The Northern Lights have captivated humankind since the beginning of time. This natural light show casts a spell over all who set eyes on it; illuminating the landscape in dancing hues of green, red and purple. But what are the Northern Lights, and what actually causes this magical natural phenomenon?
Stunning solar wind
Who would have thought that a simple gust of wind could ignite such beauty?
The Northern Lights (or aurora borealis) are sparked by radiation from the sun. Our most beautiful star launches charged particles into space and, carried by the solar wind, these are attracted to Earth by our planets magnetic field. This field is strongest at the Poles, and at night the solar particles become visible to the naked eye, colliding with gases such as oxygen and nitrogen and bursting into life over the ice.
Despite auroras being known collectively as the Northern Lights, there are in fact Southern Lights, too. The aurora borealis are the Northern Lights, while the Southern Lights are known as the aurora australis.
The immensity of the Northern Lights can’t be fully appreciated until you consider just how far above the Earth they shimmer. Despite some auroras looking close enough to touch, they appear between 60 to 200 miles above us; vast, sweeping blankets hugging the planet.
One of the most stunning features of the aurora is undoubtedly its sheer variety. Some light shows appear as streamers or rippling curtains, while others form dramatic shooting rays of light. Then there are the colours.
The colour of the Northern Lights all depends on the type of gas the suns particles collide with. Green aurora is a result of low-altitude oxygen molecules; nitrogen molecules produce blue and purple auroras; while rarer red aurora is produced by high-altitude oxygen sitting around 200 miles above the Earth.
The best place to see the Northern Lights
The best place to see the Northern Lights is as close to the North Pole as possible.
Some of the best Northern Lights viewpoints in North America can be found in the western parts of Canada – in particular, the Yukon, Nunavut, the Northwest Territories and, of course, Alaska. On many Alaska cruises, luxury cruise lines will incorporate Northern Lights excursions into their itineraries.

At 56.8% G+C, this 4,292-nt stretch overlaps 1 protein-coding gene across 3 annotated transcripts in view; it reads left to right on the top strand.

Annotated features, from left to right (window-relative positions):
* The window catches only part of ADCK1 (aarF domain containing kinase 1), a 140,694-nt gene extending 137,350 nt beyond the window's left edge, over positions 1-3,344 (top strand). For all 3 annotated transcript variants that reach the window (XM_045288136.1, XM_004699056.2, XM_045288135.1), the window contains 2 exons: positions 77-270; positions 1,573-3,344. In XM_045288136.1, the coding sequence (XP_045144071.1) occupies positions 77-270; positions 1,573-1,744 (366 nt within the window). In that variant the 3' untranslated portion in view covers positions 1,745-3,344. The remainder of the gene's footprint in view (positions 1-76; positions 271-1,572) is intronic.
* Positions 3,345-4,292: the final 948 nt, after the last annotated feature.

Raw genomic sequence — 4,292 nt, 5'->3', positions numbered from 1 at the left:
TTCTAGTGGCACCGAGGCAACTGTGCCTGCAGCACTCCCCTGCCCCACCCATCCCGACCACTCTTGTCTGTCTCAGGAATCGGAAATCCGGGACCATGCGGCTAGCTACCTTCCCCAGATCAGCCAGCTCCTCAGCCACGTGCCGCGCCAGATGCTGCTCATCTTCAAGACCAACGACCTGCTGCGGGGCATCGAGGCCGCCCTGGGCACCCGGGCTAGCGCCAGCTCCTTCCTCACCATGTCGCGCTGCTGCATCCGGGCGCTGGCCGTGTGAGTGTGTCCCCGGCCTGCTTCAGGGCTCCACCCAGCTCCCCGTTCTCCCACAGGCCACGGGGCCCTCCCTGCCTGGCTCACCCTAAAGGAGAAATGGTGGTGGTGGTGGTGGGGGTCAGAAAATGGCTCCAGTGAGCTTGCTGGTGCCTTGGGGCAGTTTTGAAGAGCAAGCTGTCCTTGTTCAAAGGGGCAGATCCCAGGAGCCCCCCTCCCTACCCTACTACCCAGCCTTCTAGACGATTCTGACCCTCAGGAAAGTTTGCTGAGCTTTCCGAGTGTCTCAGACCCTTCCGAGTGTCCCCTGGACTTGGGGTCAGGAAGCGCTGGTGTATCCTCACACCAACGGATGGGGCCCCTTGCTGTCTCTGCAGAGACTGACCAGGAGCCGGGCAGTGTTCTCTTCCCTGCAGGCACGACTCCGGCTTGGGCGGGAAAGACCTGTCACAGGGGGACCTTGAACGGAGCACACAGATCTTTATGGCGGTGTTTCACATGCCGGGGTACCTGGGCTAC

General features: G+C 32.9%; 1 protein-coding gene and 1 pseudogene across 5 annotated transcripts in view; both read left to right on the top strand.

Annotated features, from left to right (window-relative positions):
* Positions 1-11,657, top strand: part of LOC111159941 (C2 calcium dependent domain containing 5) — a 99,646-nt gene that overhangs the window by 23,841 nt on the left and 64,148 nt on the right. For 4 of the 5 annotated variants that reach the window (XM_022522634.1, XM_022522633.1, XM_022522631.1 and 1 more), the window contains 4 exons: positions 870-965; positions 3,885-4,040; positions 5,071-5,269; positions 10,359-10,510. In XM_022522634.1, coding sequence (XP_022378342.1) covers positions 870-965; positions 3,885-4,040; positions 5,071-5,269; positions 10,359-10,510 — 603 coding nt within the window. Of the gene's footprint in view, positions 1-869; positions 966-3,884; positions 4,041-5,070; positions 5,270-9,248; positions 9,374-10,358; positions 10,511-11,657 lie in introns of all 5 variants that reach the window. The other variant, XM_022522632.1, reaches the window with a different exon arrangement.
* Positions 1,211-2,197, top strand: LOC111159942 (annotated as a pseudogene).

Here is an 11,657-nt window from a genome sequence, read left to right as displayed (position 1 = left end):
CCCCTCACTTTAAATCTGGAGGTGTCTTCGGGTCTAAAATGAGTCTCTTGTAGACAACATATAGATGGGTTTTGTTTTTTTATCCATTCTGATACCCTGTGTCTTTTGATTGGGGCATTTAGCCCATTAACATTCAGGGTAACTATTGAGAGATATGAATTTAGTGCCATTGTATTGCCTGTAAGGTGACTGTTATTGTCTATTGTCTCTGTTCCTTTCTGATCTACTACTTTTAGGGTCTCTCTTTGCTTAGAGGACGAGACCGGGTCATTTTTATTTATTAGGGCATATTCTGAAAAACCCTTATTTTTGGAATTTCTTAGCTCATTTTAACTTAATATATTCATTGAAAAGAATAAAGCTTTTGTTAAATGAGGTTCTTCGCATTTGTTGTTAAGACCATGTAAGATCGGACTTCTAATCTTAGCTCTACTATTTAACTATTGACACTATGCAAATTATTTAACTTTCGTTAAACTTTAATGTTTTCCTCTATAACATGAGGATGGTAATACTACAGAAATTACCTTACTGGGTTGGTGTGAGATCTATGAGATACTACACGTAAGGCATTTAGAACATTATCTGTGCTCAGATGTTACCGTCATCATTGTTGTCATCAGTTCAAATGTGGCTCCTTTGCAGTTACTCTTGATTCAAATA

If you want to see the aurora borealis closer to home you need only venture to the northern reaches of Europe. Scandinavia is prime Northern Lights territory, with the best sightings in the Lapland areas of Norway, Sweden and Finland. However, Iceland is an increasingly popular cruise destination offering spectacular views of this light show, as is the southern tip of Greenland. Cruise lines like Hurtigruten even offer specific Northern Lights cruises with a Northern Lights Promise: if you don’t see the dazzling light display during your voyage, you will be gifted another six or seven-day Classic Voyage free of charge.
If you are cruising in the south and would like to try and see the Southern Lights, some of the best sightings dazzle travellers in New Zealand, in places like Stewart Island, Lake Tekapo and Aoraki Mt Cook National Park (both Dark Sky reserves), and the Catlins. Then, of course, there is Antarctica, the most southerly point on Earth.
Regardless of where you choose to snuggle up and enjoy the Northern Lights, remember to make sure that it is as free from light pollution as possible. Inky black skies are essential to any aurora show.
Would you like to experience the Northern Lights for yourself? A fjords cruise, or even an expedition cruise to the Arctic or Greenland, offers the perfect opportunity to fall under the spell of these gently dancing lights.
Want more info about cruises to the Northern Lights? The Wanderlust Within blog lists 6 reasons to try a Northern Lights cruise.
If you’re ready to see what’s available, call our Cruise Concierge team to time your cruise voyage with this natural phenomenon.